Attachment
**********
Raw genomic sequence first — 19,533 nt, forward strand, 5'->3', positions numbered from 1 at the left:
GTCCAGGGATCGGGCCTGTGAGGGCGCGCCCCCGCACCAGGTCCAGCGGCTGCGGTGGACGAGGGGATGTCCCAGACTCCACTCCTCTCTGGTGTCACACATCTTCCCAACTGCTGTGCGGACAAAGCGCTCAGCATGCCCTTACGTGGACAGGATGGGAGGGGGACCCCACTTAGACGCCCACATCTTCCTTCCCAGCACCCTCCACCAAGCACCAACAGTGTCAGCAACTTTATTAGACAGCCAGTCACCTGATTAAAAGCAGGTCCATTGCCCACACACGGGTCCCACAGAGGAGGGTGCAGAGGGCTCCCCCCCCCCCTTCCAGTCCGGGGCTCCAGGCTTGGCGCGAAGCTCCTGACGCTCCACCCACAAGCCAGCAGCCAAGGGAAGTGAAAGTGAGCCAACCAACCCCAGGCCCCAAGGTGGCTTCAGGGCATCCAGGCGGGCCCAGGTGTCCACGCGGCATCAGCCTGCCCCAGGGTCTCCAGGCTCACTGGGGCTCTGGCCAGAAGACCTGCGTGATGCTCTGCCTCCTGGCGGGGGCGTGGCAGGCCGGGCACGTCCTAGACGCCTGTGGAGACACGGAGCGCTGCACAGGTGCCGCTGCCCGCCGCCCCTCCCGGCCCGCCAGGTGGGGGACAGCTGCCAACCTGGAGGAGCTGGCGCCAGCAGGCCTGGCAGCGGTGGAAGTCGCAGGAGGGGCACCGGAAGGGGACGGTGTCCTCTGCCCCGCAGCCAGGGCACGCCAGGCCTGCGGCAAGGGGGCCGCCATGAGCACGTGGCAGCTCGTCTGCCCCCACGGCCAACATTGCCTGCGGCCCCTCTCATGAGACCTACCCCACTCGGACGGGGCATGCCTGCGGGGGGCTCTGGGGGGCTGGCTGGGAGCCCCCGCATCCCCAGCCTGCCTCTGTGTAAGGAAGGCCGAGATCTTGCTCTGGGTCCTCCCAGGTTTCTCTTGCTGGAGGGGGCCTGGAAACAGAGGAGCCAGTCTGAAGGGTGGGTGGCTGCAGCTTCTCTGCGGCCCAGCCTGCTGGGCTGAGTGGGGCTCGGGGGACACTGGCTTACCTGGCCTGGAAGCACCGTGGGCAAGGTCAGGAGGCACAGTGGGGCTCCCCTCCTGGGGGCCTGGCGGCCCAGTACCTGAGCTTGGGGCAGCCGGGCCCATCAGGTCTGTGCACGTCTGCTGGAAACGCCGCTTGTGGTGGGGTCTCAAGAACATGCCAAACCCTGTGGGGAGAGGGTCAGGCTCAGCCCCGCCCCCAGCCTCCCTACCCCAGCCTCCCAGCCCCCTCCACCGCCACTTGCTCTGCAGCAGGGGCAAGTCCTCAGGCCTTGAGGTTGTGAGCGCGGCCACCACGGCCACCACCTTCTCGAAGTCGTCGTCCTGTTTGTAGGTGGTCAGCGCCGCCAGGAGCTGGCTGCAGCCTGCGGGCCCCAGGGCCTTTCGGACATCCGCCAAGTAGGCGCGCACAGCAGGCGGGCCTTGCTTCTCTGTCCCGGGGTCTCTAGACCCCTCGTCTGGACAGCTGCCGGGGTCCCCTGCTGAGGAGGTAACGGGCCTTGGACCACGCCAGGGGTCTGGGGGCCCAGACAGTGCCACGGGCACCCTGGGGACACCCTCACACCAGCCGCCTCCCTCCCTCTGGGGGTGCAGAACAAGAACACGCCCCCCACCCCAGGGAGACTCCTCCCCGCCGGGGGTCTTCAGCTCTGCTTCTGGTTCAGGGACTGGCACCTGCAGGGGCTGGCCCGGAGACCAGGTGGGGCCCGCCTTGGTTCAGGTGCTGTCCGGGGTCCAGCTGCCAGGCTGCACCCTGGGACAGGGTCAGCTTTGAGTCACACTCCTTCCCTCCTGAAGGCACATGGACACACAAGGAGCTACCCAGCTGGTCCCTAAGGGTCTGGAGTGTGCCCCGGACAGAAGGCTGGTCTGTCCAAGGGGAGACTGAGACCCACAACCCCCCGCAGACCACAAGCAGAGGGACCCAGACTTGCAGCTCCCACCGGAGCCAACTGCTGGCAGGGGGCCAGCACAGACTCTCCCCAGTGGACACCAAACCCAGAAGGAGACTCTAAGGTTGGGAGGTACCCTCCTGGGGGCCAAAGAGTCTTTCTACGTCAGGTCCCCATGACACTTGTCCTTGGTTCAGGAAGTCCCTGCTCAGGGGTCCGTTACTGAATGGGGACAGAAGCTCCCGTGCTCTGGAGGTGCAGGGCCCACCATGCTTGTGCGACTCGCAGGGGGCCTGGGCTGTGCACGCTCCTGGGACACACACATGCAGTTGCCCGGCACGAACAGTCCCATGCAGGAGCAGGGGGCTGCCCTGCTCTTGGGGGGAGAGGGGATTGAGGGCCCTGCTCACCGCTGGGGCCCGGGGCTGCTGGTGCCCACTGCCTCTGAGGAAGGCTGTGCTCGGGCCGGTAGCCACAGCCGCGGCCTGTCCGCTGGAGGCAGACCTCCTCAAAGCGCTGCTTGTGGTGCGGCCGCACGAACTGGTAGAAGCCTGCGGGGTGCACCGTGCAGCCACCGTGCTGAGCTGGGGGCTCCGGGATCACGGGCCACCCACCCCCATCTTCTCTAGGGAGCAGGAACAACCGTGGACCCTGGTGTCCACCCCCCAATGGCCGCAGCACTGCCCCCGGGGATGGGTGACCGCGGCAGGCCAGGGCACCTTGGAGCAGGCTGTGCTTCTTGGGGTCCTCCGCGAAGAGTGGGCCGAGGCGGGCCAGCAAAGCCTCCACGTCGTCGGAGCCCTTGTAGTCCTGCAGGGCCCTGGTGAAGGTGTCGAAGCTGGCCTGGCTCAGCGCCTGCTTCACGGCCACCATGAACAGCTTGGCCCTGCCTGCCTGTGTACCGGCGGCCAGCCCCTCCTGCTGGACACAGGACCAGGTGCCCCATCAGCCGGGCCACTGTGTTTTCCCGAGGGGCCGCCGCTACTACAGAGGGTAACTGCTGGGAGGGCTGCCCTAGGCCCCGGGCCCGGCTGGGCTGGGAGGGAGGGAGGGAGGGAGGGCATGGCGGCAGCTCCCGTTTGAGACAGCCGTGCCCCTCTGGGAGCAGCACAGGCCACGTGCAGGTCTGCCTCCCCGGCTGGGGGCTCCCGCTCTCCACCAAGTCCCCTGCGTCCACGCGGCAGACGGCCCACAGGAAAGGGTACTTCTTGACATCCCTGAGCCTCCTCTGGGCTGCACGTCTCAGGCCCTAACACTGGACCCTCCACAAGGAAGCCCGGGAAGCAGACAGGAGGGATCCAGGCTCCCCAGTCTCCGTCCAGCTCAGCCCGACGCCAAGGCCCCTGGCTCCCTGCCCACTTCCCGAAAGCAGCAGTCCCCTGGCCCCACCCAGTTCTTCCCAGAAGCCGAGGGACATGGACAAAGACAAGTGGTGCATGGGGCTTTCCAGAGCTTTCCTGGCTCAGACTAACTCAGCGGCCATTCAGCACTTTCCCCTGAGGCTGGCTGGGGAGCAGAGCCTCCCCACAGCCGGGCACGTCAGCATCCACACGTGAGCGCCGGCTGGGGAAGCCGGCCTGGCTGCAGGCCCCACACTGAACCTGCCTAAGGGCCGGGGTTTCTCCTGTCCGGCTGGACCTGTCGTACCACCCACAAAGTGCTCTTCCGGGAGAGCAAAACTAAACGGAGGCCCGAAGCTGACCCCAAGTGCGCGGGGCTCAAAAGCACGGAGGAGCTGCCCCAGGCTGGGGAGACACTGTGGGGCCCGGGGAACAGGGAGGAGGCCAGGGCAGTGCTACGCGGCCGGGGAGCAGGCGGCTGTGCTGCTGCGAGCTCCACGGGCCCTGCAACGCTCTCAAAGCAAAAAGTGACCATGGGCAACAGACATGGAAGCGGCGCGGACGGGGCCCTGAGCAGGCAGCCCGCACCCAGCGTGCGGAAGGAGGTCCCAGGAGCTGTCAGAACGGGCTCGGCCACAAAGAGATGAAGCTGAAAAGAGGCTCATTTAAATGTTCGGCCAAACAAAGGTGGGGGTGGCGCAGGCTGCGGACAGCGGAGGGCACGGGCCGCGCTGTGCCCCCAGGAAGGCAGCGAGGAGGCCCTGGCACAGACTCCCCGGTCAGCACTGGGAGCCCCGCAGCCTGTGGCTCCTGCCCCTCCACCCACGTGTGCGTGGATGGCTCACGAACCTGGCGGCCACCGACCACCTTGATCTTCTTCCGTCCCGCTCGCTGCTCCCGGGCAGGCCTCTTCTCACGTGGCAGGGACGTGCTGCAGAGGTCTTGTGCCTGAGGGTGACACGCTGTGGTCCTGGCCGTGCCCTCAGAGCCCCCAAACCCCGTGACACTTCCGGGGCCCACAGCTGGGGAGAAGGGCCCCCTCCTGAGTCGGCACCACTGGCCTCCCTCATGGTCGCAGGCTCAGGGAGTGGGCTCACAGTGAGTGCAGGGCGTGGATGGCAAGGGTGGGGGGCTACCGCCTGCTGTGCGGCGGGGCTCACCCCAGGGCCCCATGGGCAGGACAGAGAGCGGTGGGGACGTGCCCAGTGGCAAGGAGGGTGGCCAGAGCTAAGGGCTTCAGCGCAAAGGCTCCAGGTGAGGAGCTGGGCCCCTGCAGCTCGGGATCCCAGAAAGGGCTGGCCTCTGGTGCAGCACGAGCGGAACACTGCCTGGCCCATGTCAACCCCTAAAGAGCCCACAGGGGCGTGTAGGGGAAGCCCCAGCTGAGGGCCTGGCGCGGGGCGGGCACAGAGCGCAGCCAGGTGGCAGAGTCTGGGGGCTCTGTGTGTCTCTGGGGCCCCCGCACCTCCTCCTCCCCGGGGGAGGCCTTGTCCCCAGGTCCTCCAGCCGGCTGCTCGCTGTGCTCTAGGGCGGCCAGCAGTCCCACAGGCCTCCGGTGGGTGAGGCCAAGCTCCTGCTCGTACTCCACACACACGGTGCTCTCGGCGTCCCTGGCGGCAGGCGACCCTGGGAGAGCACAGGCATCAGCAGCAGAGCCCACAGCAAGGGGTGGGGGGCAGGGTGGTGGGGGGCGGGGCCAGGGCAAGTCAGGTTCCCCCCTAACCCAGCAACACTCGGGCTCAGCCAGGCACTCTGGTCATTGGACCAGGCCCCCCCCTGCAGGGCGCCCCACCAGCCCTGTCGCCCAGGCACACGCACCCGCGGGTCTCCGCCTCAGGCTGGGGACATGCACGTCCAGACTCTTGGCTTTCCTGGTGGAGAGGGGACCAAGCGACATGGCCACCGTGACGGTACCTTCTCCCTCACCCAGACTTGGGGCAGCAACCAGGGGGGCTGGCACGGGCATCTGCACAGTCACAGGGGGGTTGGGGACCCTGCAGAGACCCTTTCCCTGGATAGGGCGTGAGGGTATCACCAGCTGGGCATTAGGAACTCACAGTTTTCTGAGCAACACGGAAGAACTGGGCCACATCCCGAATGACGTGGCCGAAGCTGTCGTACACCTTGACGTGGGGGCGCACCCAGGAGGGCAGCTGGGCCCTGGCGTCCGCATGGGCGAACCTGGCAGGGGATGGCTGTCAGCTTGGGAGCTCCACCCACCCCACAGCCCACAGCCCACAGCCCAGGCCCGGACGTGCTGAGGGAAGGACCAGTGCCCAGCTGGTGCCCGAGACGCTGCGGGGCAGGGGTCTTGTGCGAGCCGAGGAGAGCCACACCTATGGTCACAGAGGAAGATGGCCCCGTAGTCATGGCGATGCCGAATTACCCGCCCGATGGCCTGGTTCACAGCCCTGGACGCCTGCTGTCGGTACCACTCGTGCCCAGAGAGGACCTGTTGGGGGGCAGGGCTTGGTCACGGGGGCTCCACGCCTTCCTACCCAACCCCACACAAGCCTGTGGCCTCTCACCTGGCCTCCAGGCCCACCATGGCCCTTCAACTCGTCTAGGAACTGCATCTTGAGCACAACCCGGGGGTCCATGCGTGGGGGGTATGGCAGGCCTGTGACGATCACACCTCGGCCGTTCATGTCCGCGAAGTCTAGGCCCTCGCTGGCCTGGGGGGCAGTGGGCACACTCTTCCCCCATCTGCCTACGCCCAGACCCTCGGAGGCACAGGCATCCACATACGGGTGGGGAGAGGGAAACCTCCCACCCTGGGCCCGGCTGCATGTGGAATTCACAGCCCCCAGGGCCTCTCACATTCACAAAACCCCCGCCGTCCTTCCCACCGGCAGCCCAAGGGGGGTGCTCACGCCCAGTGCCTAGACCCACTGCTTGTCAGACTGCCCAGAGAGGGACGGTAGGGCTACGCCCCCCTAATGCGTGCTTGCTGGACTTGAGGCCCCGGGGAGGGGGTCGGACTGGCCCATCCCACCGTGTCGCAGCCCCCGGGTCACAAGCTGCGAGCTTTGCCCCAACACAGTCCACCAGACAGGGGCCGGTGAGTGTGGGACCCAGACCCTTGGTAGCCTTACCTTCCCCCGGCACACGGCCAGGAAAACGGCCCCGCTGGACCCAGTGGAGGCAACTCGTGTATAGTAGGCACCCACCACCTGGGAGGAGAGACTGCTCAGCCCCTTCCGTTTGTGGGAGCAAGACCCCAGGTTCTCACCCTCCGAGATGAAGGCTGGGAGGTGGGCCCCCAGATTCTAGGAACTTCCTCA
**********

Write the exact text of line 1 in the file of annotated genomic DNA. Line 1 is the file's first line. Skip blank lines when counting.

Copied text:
Raw genomic sequence first — 19,533 nt, forward strand, 5'->3', positions numbered from 1 at the left: